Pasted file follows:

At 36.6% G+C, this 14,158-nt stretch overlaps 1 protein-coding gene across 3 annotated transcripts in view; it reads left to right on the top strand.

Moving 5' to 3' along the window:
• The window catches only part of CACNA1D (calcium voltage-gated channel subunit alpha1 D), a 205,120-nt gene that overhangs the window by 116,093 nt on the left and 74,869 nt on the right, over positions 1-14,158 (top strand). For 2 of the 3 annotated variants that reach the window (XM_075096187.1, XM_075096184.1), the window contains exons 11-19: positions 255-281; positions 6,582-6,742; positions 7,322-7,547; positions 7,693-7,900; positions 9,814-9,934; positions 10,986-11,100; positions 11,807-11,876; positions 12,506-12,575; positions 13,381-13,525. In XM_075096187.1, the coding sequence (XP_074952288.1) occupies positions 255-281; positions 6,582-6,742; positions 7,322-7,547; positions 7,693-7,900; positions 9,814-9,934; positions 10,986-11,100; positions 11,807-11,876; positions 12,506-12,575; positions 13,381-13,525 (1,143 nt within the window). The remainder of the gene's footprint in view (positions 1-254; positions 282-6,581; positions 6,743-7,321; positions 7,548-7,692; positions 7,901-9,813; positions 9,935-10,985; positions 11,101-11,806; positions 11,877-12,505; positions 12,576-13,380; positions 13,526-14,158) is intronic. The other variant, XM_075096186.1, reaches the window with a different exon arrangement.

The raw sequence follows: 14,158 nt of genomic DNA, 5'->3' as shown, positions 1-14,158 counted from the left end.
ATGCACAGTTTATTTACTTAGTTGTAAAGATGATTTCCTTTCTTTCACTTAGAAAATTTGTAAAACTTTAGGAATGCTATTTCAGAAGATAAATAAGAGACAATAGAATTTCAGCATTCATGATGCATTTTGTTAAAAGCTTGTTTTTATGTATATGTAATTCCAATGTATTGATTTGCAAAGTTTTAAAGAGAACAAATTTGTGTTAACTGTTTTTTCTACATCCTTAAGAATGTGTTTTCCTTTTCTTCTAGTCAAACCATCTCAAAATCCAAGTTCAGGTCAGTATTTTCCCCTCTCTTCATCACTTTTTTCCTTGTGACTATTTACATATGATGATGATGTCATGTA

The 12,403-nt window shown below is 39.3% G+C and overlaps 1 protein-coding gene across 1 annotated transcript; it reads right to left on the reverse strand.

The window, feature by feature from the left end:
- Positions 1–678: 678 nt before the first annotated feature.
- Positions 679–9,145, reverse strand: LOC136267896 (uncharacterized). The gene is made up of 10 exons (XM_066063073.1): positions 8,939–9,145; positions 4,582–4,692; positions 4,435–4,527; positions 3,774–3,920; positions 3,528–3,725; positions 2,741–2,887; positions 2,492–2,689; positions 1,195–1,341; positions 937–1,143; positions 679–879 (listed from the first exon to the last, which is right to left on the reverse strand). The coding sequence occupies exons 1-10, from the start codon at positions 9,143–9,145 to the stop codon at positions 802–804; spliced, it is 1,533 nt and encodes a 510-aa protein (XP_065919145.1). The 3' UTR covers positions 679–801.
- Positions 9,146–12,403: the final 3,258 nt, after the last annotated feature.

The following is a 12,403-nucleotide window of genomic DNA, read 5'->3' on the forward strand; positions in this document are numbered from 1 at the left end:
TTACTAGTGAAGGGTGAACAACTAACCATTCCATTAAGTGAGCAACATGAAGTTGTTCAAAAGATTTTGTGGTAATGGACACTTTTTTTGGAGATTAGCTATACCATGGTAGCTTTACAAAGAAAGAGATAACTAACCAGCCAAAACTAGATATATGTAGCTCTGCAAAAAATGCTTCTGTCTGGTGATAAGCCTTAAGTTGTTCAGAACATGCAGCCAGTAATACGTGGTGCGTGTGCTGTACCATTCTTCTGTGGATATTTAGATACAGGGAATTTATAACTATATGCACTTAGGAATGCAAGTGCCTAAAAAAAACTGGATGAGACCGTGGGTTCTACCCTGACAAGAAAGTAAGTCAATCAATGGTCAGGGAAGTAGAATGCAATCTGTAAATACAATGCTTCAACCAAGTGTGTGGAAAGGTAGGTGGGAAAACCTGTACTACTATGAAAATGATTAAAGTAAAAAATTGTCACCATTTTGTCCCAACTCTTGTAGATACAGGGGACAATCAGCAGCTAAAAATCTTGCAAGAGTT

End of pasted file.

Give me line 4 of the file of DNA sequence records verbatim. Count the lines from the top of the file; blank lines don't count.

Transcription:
The raw sequence follows: 14,158 nt of genomic DNA, 5'->3' as shown, positions 1-14,158 counted from the left end.